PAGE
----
This study was thought to make a significant contribution to the literature in today’s conditions where dermatophytosis, especially zoophilic ones, contact with pets in milk, which is the most consumed product among animal products and in samples of animal origin with suspected fungal infections. This study aimed to guide physicians in the diagnosis.

Sample Collection

Two hundred and fifty four samples used in the study, 10 different sample types (skin scraping, nasal swab, eye swab, nipple swab, dental swab, abscess contents, joint fluid, milk, lung) taken from 10 different animal (dog, cat, horse, cow, goat, sheep, camel, penguin, bird, rabbit) species that came to our laboratory between 2012-2019 with findings of fungal infection. The samples were examined both from a mycological and bacteriological point of view. The isolated bacteria were identified on the basis of cultural, morphological, and biochemical characteristics (Quinn et al., 1999). None of the animals to be sampled were treated for any fungal or bacterial infection before the sample was taken. All samples were studied in Uludag University, Faculty of Veterinary Medicine Microbiology Department.

Direct microscopic examination
 
A small amount of sample was taken on the slide and treated with 15% KOH solution. A coverslip was covered over this mixture, heated very slightly from the bottom and left at room temperature for about 20 minutes. Spore, conidia and hypha structures were examined with 20X and then 40X lenses of the microscope.
 
Fungal isolation
 
Fungal isolation and identification of all clinical specimens were performed in accordance with standard microbiological methods (CLSI, 2012).
 
Bacteria isolation and identification

For bacteriological examination, 254 samples that came with suspicion of fungal infection were inoculated on 5% sheep blood agar, Eosine-methylene blue agar and MacConcey agar. Media were incubated in an aerobic environment at 37°C for 24-48 hours. Bacteria were identified on the basis of colonial characteristics on different media, gram staining, hemolytic properties and different biochemical tests.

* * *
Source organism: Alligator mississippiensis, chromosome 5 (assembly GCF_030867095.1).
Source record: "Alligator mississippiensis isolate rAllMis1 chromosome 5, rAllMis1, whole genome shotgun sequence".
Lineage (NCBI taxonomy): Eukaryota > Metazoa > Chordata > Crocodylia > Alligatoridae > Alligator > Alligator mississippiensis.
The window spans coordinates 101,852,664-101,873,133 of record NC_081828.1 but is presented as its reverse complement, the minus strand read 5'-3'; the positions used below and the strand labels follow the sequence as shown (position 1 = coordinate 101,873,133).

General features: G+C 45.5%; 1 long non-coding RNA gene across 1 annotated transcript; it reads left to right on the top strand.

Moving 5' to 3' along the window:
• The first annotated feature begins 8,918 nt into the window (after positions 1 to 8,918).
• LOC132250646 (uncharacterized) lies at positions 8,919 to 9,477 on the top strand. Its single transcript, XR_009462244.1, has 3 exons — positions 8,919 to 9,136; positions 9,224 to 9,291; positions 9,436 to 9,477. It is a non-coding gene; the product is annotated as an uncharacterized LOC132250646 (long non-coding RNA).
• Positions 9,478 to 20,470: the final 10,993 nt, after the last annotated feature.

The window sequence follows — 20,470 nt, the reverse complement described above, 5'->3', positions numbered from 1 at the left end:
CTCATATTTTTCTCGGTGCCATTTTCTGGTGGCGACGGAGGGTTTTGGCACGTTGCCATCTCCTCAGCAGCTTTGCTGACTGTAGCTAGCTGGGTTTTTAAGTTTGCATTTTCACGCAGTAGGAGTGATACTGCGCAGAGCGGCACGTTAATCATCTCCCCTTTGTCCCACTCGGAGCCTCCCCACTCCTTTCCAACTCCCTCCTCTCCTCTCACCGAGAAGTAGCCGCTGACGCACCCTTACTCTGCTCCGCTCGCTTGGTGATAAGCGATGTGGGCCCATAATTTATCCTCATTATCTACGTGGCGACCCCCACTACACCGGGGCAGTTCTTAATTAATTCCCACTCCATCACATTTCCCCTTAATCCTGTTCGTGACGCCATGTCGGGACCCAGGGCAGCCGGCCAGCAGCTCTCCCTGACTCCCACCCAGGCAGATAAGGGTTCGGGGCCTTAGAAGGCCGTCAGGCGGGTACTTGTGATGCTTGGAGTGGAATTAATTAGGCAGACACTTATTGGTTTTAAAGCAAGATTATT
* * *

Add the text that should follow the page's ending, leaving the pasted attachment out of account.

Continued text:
Diseases that are transmissible among humans, wild, and domestic animal species have a significant impact on the protection of public health, livestock economy and wildlife. According to Cleaveland et al., (2001) approximately 61% of human infections are zoonotic, with 499 (26%) of 1922 infectious agents causing fungal infections. The frequency and number of fungal infections are increasing, and changes are observed in the fungi that cause the infection over time. Recently, Gülmez et al., (2021) examined the samples that had been submitted to the hospital mycology laboratory in the preceding 12 years and made fungal isolation from 21813 of 19636 clinical samples. The authors found a 2.5-fold increase in fungal infections between the first and the subsequent six years, while also noting a significant increase in mold isolation rate in the second six-month period in all samples.
       
The most frequently isolated yeast was Candida albicans (57%), followed by mold fungus Aspergillus spp. (47.05%). Most importantly, the authors reported that the sensitivity of fungi isolated from clinical specimens to antifungal drugs decreased significantly over the 12-year study period. Due to the slow reproduction of fungi, it takes a long time to determine the agent and its species and to perform antifungal susceptibility tests. Although studies on fungal infections are rare, authors of more recent investigations have not only isolated fungi known to reproduce extensively, but have also isolated different types of fungi. For example, Alternaria alternate with zoonotic importance have been detected in dogs for the first time in a case study conducted in Turkey (Avsever et al., 2017), whereas our investigation uncovered six Alternaria spp., equivalent to 11.76% of the analyzed samples. These findings further highlight the importance of having access to accurate epidemiological data for determining initial treatments for fungal infections (Gülmez et al., 2021). Considering that almost 61% of human infections are zoonoses, it is imperative to jointly evaluate data obtained from both human and animal laboratories.